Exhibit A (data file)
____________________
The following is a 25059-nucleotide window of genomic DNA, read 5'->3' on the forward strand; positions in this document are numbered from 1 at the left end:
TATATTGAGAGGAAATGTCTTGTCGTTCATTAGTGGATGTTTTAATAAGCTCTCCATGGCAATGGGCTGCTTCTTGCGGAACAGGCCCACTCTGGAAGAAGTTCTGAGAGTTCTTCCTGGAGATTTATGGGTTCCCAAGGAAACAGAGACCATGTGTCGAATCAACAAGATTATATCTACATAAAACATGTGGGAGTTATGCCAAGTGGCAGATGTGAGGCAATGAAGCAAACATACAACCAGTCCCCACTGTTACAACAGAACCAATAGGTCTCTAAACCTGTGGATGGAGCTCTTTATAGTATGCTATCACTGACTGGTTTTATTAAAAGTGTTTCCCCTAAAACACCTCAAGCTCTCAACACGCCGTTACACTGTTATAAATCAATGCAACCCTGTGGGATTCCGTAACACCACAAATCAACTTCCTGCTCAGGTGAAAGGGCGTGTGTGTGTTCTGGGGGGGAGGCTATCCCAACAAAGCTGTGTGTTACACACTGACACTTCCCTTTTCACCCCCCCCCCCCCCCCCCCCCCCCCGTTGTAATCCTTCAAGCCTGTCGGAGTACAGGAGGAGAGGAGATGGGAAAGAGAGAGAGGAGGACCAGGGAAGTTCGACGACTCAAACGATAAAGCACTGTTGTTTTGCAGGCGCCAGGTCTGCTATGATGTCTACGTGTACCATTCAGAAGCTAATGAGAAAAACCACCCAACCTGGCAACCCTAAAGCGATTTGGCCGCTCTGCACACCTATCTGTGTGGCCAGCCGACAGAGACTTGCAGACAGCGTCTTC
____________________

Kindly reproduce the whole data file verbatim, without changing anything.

The following is a 25059-nucleotide window of genomic DNA, read 5'->3' on the forward strand; positions in this document are numbered from 1 at the left end:
TATATTGAGAGGAAATGTCTTGTCGTTCATTAGTGGATGTTTTAATAAGCTCTCCATGGCAATGGGCTGCTTCTTGCGGAACAGGCCCACTCTGGAAGAAGTTCTGAGAGTTCTTCCTGGAGATTTATGGGTTCCCAAGGAAACAGAGACCATGTGTCGAATCAACAAGATTATATCTACATAAAACATGTGGGAGTTATGCCAAGTGGCAGATGTGAGGCAATGAAGCAAACATACAACCAGTCCCCACTGTTACAACAGAACCAATAGGTCTCTAAACCTGTGGATGGAGCTCTTTATAGTATGCTATCACTGACTGGTTTTATTAAAAGTGTTTCCCCTAAAACACCTCAAGCTCTCAACACGCCGTTACACTGTTATAAATCAATGCAACCCTGTGGGATTCCGTAACACCACAAATCAACTTCCTGCTCAGGTGAAAGGGCGTGTGTGTGTTCTGGGGGGGAGGCTATCCCAACAAAGCTGTGTGTTACACACTGACACTTCCCTTTTCACCCCCCCCCCCCCCCCCCCCCCCCCGTTGTAATCCTTCAAGCCTGTCGGAGTACAGGAGGAGAGGAGATGGGAAAGAGAGAGAGGAGGACCAGGGAAGTTCGACGACTCAAACGATAAAGCACTGTTGTTTTGCAGGCGCCAGGTCTGCTATGATGTCTACGTGTACCATTCAGAAGCTAATGAGAAAAACCACCCAACCTGGCAACCCTAAAGCGATTTGGCCGCTCTGCACACCTATCTGTGTGGCCAGCCGACAGAGACTTGCAGACAGCGTCTTC